Family/CommunicationPeopleReflectionJanuary 23, 20150Present Happiness

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Last week, in the Atlanta air­port, I had enough time for a real meal (vs. some­thing grabbed from the food court).  So I went into a TGIF and was greet­ed by the host­ess.  As she led me to my table, she asked, “How are you today?”

I said, “I’m fan­tas­ti­cal­ly good (which was true).  How about you?”

She turned and smiled at me, com­plete­ly gen­uine, and said, “If I were any hap­pi­er, I’d have to be twins.” Then she ges­tured me to my table and told me that my wait­ress would be right with me, and walked away.

My first thought: What a great line — I’m steal­ing that; so hap­py, one body can bare­ly con­tain it!  My sec­ond thought: How won­der­ful that she feels that way.

My third thought: Yet again, I’m remind­ed that hap­pi­ness and con­tent­ment are inde­pen­dent of cir­cum­stances. And I decid­ed to write some­thing to you about that.

I believe that most peo­ple who are unhap­py or dis­con­tent­ed think that it’s because of their cir­cum­stances.  If I only had a bet­ter job, they say to them­selves, I’d be hap­py. Or maybe it’s if I were only bet­ter look­ing, or younger, or rich­er, or more famous, or married.

In fact, I bet there are a lot of peo­ple work­ing as host­esses at TGIFs around the coun­try think­ing to them­selves, If it weren’t for this crap­py job, I’d be hap­py.  And yet, here is this love­ly woman in Atlanta, hostess­ing at a TGIF, so hap­py she shares her hap­pi­ness with per­fect strangers.

What if hap­pi­ness is not pri­mar­i­ly a func­tion of cre­at­ing some mag­i­cal set of cir­cum­stances (right home, car, job, spouse, weight, shoes, etc…) that “makes you hap­py,” but is rather large­ly inde­pen­dent of cir­cum­stances?  If that’s true, it’s actu­al­ly very lib­er­at­ing.  It means you can be hap­py by virtue of man­ag­ing your inter­nal men­tal and emo­tion­al land­scape — over which you have almost total con­trol.  In the beau­ti­ful­ly sim­ple words of Abra­ham Lincoln:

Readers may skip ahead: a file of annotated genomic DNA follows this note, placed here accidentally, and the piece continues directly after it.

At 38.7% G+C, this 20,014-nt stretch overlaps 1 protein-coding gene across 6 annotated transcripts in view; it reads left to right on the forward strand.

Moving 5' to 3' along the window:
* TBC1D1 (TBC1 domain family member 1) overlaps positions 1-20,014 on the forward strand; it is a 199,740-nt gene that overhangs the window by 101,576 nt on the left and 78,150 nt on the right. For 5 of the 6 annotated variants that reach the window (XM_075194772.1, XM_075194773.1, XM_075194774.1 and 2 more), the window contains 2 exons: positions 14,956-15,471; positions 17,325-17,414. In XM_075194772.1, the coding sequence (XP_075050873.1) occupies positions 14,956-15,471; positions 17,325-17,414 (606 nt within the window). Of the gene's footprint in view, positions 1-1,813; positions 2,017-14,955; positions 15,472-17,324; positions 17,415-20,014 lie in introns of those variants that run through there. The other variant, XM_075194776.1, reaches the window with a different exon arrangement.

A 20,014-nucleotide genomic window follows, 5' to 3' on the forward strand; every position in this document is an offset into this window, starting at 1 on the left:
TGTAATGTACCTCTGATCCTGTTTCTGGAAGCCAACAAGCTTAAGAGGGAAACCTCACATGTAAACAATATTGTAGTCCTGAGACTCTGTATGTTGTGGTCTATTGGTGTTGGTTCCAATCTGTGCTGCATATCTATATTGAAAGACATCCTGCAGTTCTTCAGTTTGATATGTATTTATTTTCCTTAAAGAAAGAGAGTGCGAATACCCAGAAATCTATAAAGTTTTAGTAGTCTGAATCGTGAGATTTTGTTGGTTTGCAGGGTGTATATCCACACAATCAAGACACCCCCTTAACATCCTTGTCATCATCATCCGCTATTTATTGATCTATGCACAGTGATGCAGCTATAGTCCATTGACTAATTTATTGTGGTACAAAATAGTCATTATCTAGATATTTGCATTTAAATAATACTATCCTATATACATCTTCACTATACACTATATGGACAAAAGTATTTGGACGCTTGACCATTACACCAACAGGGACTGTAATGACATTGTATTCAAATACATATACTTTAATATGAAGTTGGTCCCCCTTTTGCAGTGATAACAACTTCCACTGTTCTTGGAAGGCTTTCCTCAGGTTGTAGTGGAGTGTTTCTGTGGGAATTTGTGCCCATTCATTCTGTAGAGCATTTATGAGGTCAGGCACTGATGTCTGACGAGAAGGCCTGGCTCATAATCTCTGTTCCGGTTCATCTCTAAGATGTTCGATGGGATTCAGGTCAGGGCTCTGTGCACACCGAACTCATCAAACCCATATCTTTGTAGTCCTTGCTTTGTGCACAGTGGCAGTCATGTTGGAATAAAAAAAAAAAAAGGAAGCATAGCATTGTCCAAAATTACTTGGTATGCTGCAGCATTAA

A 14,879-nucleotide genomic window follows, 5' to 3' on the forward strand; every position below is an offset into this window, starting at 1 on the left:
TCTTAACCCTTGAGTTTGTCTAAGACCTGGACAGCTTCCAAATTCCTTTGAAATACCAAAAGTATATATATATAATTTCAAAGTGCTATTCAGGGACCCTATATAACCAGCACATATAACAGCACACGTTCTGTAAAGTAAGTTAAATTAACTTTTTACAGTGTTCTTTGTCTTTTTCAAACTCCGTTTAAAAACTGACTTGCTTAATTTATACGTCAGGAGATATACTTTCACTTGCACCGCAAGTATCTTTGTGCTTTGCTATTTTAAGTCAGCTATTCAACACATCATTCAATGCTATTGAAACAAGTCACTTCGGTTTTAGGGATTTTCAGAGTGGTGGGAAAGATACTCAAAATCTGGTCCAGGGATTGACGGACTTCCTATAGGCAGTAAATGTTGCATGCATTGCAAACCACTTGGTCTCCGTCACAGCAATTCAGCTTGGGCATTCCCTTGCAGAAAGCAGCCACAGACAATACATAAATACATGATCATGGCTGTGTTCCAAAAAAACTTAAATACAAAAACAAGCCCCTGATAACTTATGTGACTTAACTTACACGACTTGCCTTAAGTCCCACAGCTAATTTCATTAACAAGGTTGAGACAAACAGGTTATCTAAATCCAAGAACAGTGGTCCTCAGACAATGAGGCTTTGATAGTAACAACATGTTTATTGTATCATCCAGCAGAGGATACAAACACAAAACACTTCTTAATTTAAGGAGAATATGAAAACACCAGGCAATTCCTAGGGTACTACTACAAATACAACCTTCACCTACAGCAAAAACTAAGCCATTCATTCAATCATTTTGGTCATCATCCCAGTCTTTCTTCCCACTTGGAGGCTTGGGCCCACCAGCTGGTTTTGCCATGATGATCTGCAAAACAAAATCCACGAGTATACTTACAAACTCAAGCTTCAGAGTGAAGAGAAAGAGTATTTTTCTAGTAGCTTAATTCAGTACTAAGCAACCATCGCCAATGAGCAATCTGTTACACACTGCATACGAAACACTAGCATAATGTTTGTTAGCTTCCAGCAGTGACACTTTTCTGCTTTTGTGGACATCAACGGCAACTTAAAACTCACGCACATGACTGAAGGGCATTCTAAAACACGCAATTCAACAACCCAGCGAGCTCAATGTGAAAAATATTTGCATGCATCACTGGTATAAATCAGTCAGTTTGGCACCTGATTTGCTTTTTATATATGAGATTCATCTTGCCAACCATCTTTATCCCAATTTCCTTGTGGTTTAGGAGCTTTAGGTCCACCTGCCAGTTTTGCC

“Most folks are as hap­py as they make up their minds to be.”

Eas­i­er said than done, you might be think­ing.  If I’m not hap­py, how can I just “make up my mind to be hap­py”?  As it turns out, there are a cou­ple of sim­ple, prac­ti­cal, things you can do to get hap­pi­er. And one of them you can start doing right this minute.

Folks who study the sources of hap­pi­ness have done a great deal of research over the past decade or so that points to the con­clu­sion that peo­ple who are grate­ful are hap­py.  That’s right, grat­i­tude pret­ty much equals hap­pi­ness. So, how do you feel more grateful?

Start by think­ing of some­thing — a per­son, a pos­ses­sion, a capa­bil­i­ty, a sit­u­a­tion — that you feel thank­ful for hav­ing in your life.  Think about why you’re glad you have that thing in your life.  For exam­ple, maybe you’re grate­ful for you best friend because she’s such a good lis­ten­er.  Or maybe you’re glad that your apart­ment is in a qui­et build­ing.  Or you’re thank­ful that your health is good.  Now, one at a time, think of four oth­er things you’re grate­ful for. Reflect on each one for a few moments: think about what it brings to your life. Let your­self feel thank­ful for it.

Feel hap­pi­er?

When peo­ple do this kind of ‘grat­i­tude train­ing,’ researchers often have them fill out ques­tion­naires, before and after the train­ing, designed to mea­sure their over­all lev­els of hap­pi­ness and con­tent­ment.  They don’t tell the sub­jects that the grat­i­tude train­ing is sup­posed to make them more hap­py.  And yet, almost with­out excep­tion, the test sub­jects report that they are hap­pi­er after com­plet­ing the train­ing than before — inde­pen­dent of whether any of the cir­cum­stances in their lives have changed.

I love the idea that we are the mas­ters of our own hap­pi­ness; I’ve expe­ri­enced it large­ly to be true.  And I’ve also seen that being hap­py is the best place to begin, no mat­ter what you’re try­ing to accom­plish in your life.  If you’re hap­py, you’ll be clear­er, more hope­ful, more resilient, more col­lab­o­ra­tive, and more focused.

So, rather than assum­ing you’ll be hap­py if you get that big­ger job, or house, or pay­check — be hap­py now, and you’ll be bet­ter able to accom­plish what­ev­er is tru­ly impor­tant to you. 

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